author = "Nobuo Takai and Michiko Shigefuji and Sudhir Rajaure and Subeg Bijukchhen and Masayoshi Ichiyanagi and Dhital, {Megh Raj} and Tsutomu Sasatani",
year = "2016",
month = "12",
day = "1",
doi = "10.1186/s40623-016-0383-7",
language = "English",
volume = "68",
journal = "Earth, Planets and Space",
issn = "1343-8832",
publisher = "Terra Scientific Publishing Company",
number = "1",

}

TY - JOUR

T1 - Strong ground motion in the Kathmandu Valley during the 2015 Gorkha, Nepal, earthquake 4. Seismology

AU - Takai, Nobuo

AU - Shigefuji, Michiko

AU - Rajaure, Sudhir

AU - Bijukchhen, Subeg

AU - Ichiyanagi, Masayoshi

AU - Dhital, Megh Raj

AU - Sasatani, Tsutomu

PY - 2016/12/1

Y1 - 2016/12/1

N2 - On 25 April 2015, a large earthquake of Mw 7.8 occurred along the Main Himalayan Thrust fault in central Nepal. It was caused by a collision of the Indian Plate beneath the Eurasian Plate. The epicenter was near the Gorkha region, 80 km northwest of Kathmandu, and the rupture propagated toward east from the epicentral region passing through the sediment-filled Kathmandu Valley. This event resulted in over 8000 fatalities, mostly in Kathmandu and the adjacent districts. We succeeded in observing strong ground motions at our four observation sites (one rock site and three sedimentary sites) in the Kathmandu Valley during this devastating earthquake. While the observed peak ground acceleration values were smaller than the predicted ones that were derived from the use of a ground motion prediction equation, the observed peak ground velocity values were slightly larger than the predicted ones. The ground velocities observed at the rock site (KTP) showed a simple velocity pulse, resulting in monotonic-step displacements associated with the permanent tectonic offset. The vertical ground velocities observed at the sedimentary sites had the same pulse motions that were observed at the rock site. In contrast, the horizontal ground velocities as well as accelerations observed at three sedimentary sites showed long duration with conspicuous long-period oscillations, due to the valley response. The horizontal valley response was characterized by large amplification (about 10) and prolonged oscillations. However, the predominant period and envelope shape of their oscillations differed from site to site, indicating a complicated basin structure. Finally, on the basis of the velocity response spectra, we show that the horizontal long-period oscillations on the sedimentary sites had enough destructive power to damage high-rise buildings with natural periods of 3 to 5 s.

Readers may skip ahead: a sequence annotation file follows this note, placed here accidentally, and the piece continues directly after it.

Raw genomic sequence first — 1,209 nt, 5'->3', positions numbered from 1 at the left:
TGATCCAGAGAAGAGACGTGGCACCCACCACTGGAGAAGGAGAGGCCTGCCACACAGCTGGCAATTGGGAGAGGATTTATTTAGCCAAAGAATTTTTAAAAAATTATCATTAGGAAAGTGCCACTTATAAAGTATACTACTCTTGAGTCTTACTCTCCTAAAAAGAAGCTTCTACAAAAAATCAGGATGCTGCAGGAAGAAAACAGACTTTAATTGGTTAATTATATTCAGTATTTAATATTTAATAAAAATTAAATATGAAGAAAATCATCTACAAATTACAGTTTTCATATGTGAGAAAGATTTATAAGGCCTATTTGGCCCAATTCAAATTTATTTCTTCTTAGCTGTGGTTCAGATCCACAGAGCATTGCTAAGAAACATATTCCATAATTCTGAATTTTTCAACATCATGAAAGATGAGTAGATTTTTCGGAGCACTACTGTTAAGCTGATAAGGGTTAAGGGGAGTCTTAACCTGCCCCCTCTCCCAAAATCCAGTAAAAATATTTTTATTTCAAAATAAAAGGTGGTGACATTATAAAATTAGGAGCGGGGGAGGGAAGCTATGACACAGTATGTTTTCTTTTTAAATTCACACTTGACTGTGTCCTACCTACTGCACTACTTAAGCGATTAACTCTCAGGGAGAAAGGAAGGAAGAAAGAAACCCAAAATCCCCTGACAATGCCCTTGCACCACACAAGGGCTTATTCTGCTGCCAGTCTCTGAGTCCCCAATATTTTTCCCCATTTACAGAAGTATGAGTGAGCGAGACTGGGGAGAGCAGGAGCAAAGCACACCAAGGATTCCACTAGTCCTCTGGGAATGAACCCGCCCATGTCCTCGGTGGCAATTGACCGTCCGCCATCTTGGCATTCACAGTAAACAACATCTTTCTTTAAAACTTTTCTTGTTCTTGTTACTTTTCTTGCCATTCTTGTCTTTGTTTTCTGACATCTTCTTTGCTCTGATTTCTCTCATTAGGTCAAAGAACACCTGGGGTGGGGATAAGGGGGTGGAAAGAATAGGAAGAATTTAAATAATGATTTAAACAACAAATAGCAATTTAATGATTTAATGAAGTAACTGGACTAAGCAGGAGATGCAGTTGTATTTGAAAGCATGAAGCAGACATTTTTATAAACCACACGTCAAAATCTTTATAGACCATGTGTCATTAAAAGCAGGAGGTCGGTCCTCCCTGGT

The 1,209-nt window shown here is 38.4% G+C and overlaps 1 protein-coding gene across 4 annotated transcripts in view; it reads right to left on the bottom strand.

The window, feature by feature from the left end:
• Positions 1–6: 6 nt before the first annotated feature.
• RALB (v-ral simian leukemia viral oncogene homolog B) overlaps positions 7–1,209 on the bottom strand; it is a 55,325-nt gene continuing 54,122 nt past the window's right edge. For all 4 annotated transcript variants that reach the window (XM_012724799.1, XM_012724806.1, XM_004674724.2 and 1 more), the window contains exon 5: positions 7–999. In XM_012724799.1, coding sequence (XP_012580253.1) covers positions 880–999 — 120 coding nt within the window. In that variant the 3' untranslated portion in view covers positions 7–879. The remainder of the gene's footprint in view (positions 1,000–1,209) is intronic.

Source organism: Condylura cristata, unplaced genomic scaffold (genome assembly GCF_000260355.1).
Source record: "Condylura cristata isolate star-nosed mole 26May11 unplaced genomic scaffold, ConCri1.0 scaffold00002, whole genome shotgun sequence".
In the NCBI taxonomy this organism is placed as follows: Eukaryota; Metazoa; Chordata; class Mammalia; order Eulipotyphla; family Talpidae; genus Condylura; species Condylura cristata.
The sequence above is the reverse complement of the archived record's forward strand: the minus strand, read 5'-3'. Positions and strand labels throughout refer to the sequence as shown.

AB - On 25 April 2015, a large earthquake of Mw 7.8 occurred along the Main Himalayan Thrust fault in central Nepal. It was caused by a collision of the Indian Plate beneath the Eurasian Plate. The epicenter was near the Gorkha region, 80 km northwest of Kathmandu, and the rupture propagated toward east from the epicentral region passing through the sediment-filled Kathmandu Valley. This event resulted in over 8000 fatalities, mostly in Kathmandu and the adjacent districts. We succeeded in observing strong ground motions at our four observation sites (one rock site and three sedimentary sites) in the Kathmandu Valley during this devastating earthquake. While the observed peak ground acceleration values were smaller than the predicted ones that were derived from the use of a ground motion prediction equation, the observed peak ground velocity values were slightly larger than the predicted ones. The ground velocities observed at the rock site (KTP) showed a simple velocity pulse, resulting in monotonic-step displacements associated with the permanent tectonic offset. The vertical ground velocities observed at the sedimentary sites had the same pulse motions that were observed at the rock site. In contrast, the horizontal ground velocities as well as accelerations observed at three sedimentary sites showed long duration with conspicuous long-period oscillations, due to the valley response. The horizontal valley response was characterized by large amplification (about 10) and prolonged oscillations. However, the predominant period and envelope shape of their oscillations differed from site to site, indicating a complicated basin structure. Finally, on the basis of the velocity response spectra, we show that the horizontal long-period oscillations on the sedimentary sites had enough destructive power to damage high-rise buildings with natural periods of 3 to 5 s.

UR - http://www.scopus.com/inward/record.url?scp=84956541445&partnerID=8YFLogxK

UR - http://www.scopus.com/inward/citedby.url?scp=84956541445&partnerID=8YFLogxK

U2 - 10.1186/s40623-016-0383-7

DO - 10.1186/s40623-016-0383-7

M3 - Article

AN - SCOPUS:84956541445

VL - 68

JO - Earth, Planets and Space

JF - Earth, Planets and Space

SN - 1343-8832

IS - 1

M1 - 10

ER -